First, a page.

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Alternative program students create second newspaper

By Rebecca Burk Ellis / L’Observateur / June 24, 1998

RESERVE – Less than a year ago, the 11 students who are currently working cooperatively together to produce a newspaper, could barely behave in a classroom when guests came to visit.

“They were loud. They were uncouth. They were unmannerable,” ElexiaHenderson said. “We had to modify their behavior and as you can see theyare pretty well-behaved now.”Henderson is the principal of St. John the Baptist Parish’s alternativeschool and the students enrolled are working on their second issue of Alternative Voices, a newspaper written, edited and put together by the students, who are even paid for their time, Henderson said.

JTPA pays students $5.15 an hour to produce the newspaper. Hendersonsaid that JTPA analyzed the program and thought it was worthy to take on and pay the students.

“This is a good writing experience for them,” Henderson said. “And theylearn real work ethics and job training from JTPA.”They are also learning how to communicate better. “One of the things thatthe students need is self esteem,” Henderson said. “They also need a lot ofwriting and speaking experience. We want them to be able to communicateproperly because those skills were low.”Alterative Voices is due to come out at the beginning of August. It is a16-page publication, chock-full of articles of interest to teen-agers, such as prevention of gang violence on campuses, the evils of television, sexual harassment and teen pregnancy.

The newspaper also has fun and interesting items like a riddle page and a feature called “Principal Matters,” which is information and facts on each principal in the St. John Parish Public School System.So far, co-editor Orlando LaBiche is pleased with the copy he has read. “Ihaven’t really had to do much editing because the articles were basically finished when I got them,” he said.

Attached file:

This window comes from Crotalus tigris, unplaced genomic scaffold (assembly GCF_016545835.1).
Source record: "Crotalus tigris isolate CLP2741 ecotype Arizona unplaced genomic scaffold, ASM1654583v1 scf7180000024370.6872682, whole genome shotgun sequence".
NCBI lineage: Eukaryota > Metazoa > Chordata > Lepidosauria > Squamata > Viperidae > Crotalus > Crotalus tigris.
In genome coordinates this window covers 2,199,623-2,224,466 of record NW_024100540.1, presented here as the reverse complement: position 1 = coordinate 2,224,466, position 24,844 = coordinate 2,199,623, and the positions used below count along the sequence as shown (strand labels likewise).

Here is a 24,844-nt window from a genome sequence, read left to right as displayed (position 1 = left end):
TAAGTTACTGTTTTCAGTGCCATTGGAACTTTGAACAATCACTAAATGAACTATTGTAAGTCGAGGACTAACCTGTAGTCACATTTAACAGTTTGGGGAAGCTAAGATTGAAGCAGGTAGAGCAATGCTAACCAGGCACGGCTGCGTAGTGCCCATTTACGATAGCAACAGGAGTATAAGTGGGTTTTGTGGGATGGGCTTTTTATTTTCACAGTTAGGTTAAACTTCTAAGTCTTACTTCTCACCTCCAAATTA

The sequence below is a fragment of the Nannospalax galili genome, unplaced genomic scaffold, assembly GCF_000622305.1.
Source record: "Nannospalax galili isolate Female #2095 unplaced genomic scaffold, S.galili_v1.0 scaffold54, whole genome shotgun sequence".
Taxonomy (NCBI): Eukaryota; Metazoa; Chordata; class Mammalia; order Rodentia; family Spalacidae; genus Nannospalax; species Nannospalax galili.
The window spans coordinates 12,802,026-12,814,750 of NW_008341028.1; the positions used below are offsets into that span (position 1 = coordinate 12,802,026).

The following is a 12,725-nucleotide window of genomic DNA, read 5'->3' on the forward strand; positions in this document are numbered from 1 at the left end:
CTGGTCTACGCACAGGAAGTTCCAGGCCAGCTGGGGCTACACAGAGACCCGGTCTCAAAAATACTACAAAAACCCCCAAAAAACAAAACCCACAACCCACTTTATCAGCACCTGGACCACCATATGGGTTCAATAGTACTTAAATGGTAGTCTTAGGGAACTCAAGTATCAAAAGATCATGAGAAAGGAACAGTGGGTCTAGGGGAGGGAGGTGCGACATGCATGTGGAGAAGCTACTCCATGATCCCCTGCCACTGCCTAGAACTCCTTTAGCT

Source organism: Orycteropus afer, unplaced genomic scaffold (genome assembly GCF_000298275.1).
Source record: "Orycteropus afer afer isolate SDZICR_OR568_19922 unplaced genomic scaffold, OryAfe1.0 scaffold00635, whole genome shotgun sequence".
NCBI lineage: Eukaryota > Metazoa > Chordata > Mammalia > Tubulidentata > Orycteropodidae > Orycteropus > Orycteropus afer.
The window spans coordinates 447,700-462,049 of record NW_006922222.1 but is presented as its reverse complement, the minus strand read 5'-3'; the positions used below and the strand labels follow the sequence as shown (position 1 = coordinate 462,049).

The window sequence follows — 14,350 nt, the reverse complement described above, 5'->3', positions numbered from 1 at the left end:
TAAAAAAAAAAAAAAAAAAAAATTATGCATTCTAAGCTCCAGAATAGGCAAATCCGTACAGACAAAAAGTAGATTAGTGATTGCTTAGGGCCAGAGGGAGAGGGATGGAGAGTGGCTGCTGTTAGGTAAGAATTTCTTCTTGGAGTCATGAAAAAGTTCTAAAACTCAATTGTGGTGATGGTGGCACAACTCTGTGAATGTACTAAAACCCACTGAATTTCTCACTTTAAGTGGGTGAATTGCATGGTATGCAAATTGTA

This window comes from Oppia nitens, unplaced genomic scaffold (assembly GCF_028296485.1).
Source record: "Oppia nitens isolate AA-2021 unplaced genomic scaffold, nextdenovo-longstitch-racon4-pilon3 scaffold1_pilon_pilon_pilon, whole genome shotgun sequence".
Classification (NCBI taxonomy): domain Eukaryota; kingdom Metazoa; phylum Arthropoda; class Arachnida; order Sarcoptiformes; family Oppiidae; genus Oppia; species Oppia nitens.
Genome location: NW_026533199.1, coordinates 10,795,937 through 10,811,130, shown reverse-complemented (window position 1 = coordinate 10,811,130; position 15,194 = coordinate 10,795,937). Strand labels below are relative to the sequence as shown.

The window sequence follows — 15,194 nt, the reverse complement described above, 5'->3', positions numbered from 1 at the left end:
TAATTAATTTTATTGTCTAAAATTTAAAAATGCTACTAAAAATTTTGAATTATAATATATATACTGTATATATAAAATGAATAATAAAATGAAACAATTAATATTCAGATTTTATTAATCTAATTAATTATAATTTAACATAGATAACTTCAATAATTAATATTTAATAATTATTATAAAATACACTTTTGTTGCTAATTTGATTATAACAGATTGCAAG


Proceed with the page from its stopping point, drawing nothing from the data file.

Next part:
This is LaBiche’s second year to serve as an editor of Alternative Voices and he even thinks that because of his experience he may find some kind of career in writing.

“I’m pretty good at it,” he said. “I’d like to be a journalist, but I don’tthink I would like to do investigative reporting. I’d rather be an editor.”Last year, with the first issue of the newspaper, LaBiche said students were guided more by teachers than they are this year.

“I like it because the teen-agers are having a chance to do something that’s just theirs and no adult is involved in,” he said. “We are stillgetting a little bit of help, but this year we are doing more by ourselves except for the publishing.”Last year, Shell Oil published the newsletter for them, and Henderson said she plans to ask them if they will do it again. “We appreciate all of thecooperation we have gotten from all of the businesses,” she said.

And Henderson said that the help from business members has been one of the things that improved the students’ behavior. “I told them that ifsomeone is willing to come out here and help them, they care,” she said.

“If they can behave and learn how to respect people they have something to build on and someone can help them.”Teen-agers enrolled in the alternative program are at least two years behind in school. Many of them have been suspended numerous times andHenderson said that may have been the reason for failure.

Either way, students are required to stay in the program for at least a year, before they can return to regular school.

“These kids don’t suffer from learning disabilities,” Henderson said.

“Disruptive behavior just got in the way.”But the program has helped do just what it’s supposed to do. Severalstudents are returning to the regular classroom this fall, Henderson said.

“Our main thing is to keep them from dropping out of school,” she added.

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